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Clara SCHUMANN (1819-1896)
Ich stand in dunklen Träumen (Heine) Op. 13 No. 1 (1840) [2:32]
Sie liebten sich beide (Heine) Op. 12 No. 2 (1842) [1:31]
Walzer (Lyser) (1834) [3:21]
Der Wanderer (Kerner) (1831) [1:42]
Der Wanderer in der Sägemühle (Kerner) (1832) [2:11]
Liebeszauber (Geibel) Op. 13 No. 3 (1842) [2:17]
Volkslied (Heine) (1840) [3:27]
Warum willst du andre fragen? (Rückert) Op. 12 No. 11 (1841) [2:07]
Die stille Lotusblume (Geibel) Op. 13 No. 6 (1843) [2:37]
Mein Stern (Serre) (1846) [2:44]
Das Veilchen (Goethe) (1853) [2:01]
Die gute Nacht, die ich dir sage (Rückert) (1841) [3:16]
Der Mond kommt still gegangen (Geibel) Op. 13 No. 4 (1843) [2:55]
Ich hab in deinem Auge (Rückert) Op. 13 No. 5 (1843) [1:49]
Der Abendstern (anon.) [3:10]
Beim Abschied (Serre) (1846) [4:35]
Jörg Waschinski (soprano)
Aulos-Streichquartett Berlin (Petra Lipinski and Ulrike Wildenhof (violins); Ernst Herzog (viola); Andreas Vetter (cello))
rec. 11-15 February 2008, Concert Hall, Siemens-Villa, Berlin-Lichterfelde
Sung texts and English translations enclosed
Experience Classicsonline

Just a couple of months ago Naxos issued a disc with Clara Schumann’s complete songs. These were performed by Dorothea Crazton and I was not exactly boiling over with enthusiasm in my review. Sampling the Naxos again for this review I found no reason to change or modify my verdict. In that review I mentioned a CPO disc with Gabriele Fontana, which I haven’t heard, and a BIS recording (BIS-CD-738) with Christina Högman, who also sings songs by Fanny Mendelssohn and Alma Mahler. This Phoenix Edition disc is highly recommendable. I forgot to mention Susan Platts’s disc from less than a year ago, which is recommendable too but only includes five songs by Clara, whereas her husband Robert and friend Brahms are allotted the lion’s share of the songs (see review).

The present disc offers sixteen songs and could with advantage have accommodated the complete oeuvre - the playing time is an ungenerous 42 minutes. Still one can be grateful for what actually is here, since Jörg Waschinski has picked most of the very best songs. Another factor that has to be reckoned with is that the songs are performed in arrangements - by the singer - for voice and string quartet, which tends to soften the edges of the music, wrapping the melodies in tissue paper. There is nothing wrong with the arrangements. They are professionally written but the sonorous stringed instruments reduce the clarity of the piano - and Clara Schumann was a superb pianist - and enclose the voice in a dreamy haze. Personally I don’t mind but readers should know that this approach is a departure from the composer’s intentions. The arrangements are in the main unobtrusive and enhance the beauty of the melodies - and Clara Schumann was a marvellous melodist! Once or twice the accompaniment becomes more active, as in Der Wanderer in der Sägemühle, with plucked strings.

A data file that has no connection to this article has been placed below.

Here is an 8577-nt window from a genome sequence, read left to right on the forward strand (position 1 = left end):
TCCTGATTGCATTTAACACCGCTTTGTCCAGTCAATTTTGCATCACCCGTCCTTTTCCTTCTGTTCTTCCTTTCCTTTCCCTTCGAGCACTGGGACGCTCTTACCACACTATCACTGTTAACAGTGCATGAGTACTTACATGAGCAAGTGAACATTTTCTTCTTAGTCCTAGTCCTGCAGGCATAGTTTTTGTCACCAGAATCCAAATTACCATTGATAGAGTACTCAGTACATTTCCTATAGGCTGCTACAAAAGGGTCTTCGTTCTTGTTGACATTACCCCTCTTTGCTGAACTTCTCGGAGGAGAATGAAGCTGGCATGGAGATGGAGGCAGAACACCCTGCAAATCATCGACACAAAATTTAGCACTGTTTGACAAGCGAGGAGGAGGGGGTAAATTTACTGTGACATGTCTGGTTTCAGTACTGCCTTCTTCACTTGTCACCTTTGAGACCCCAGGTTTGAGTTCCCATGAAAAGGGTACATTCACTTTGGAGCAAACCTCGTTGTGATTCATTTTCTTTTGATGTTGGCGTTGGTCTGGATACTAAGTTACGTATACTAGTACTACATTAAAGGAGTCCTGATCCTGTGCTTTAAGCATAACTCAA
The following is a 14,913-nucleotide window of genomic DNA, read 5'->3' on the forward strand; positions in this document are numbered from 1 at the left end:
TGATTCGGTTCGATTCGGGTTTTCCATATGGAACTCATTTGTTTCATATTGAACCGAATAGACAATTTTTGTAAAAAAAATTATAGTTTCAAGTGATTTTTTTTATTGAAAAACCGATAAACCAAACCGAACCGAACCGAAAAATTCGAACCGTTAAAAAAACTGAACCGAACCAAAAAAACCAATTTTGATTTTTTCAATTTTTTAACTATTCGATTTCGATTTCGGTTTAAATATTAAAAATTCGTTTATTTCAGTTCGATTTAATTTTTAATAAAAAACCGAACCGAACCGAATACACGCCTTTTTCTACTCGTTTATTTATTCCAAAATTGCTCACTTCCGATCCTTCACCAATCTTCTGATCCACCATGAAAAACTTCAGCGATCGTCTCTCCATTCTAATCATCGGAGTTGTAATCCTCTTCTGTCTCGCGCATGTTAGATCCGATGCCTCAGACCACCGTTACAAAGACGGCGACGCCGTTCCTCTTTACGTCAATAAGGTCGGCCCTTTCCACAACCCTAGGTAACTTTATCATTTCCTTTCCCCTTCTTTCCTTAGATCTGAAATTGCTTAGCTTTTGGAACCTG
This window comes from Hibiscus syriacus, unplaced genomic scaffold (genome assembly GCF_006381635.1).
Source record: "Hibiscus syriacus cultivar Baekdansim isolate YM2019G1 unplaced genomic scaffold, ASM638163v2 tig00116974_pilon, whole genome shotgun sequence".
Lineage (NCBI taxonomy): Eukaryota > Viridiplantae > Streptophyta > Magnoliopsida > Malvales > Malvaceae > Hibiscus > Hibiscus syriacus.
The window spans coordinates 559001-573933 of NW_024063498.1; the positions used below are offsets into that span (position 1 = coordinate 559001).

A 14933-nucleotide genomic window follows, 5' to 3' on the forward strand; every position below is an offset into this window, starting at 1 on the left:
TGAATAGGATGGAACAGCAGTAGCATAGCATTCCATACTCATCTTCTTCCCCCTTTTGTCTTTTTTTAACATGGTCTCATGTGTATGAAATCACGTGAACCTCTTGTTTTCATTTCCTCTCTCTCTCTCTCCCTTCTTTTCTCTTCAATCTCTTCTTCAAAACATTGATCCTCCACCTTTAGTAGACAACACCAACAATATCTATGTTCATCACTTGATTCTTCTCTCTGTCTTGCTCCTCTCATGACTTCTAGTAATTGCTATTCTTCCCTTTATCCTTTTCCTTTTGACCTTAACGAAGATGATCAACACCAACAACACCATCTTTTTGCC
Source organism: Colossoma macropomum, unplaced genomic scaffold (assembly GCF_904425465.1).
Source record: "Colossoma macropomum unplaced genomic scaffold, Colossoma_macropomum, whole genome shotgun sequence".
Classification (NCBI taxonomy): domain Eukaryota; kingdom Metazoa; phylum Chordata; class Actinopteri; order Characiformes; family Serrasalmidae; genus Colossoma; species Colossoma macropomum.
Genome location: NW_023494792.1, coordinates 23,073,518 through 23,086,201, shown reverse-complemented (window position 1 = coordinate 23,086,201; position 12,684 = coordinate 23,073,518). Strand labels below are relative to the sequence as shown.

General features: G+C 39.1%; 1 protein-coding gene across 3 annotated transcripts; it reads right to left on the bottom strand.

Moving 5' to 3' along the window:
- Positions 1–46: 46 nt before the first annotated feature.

Jörg Waschinski is that rarity: a male soprano and just as a counter-tenor generally sounds differently from a female contralto or mezzo-soprano, so Mr Waschinski also produces sounds that most listeners probably will soon identify as typically ‘male’. The closest parallel is possibly the castratos of the 17th and 18th centuries. The only castrato I or anyone else has ever heard is Alessandro Moreschi. He recorded a number of songs at the very beginning of the 20th century and much of what he produces is plainly awful. I mention him only because readers who have heard him, or will be able to find a recording of him, will also immediately recognize the male character of his tone. Jörg Waschinski has a beautiful, focused voice with easy delivery, though the lower reach of the voice is rather weak. He has a natural vibrancy that under pressure tends to become more prominent and the voice production is somewhat uneven. I can’t say that all the sounds he produces are completely beautiful but there is a sincerity and fervour that is touching. He phrases musically and with fine care for nuance. Some listeners may need some time to adjust to the very special sound-world, just as it was those many years ago when I first heard a counter-tenor; it was Alfred Deller, by the way.

It seems that the combination of this very special and alive soprano voice and the four accompanying strings serves to bring out the beauty of these songs more effectively than ever. Walzer is elegant, Heine’s Volkslied is lovely in every respect and Warum willst du andre fragen? and Die stille Lotusblume stand out as possibly Clara Schumann’s finest melodic inspirations.

I hope that there will be another disc with the complete songs by Clara Schumann with the original piano accompaniments, more worthily representative than the Naxos issue. As things stand this very special disc, with Jörg Waschinski and the excellent Aulos-Streichquartett Berlin, definitely fills a gap in the catalogue.

Göran Forsling


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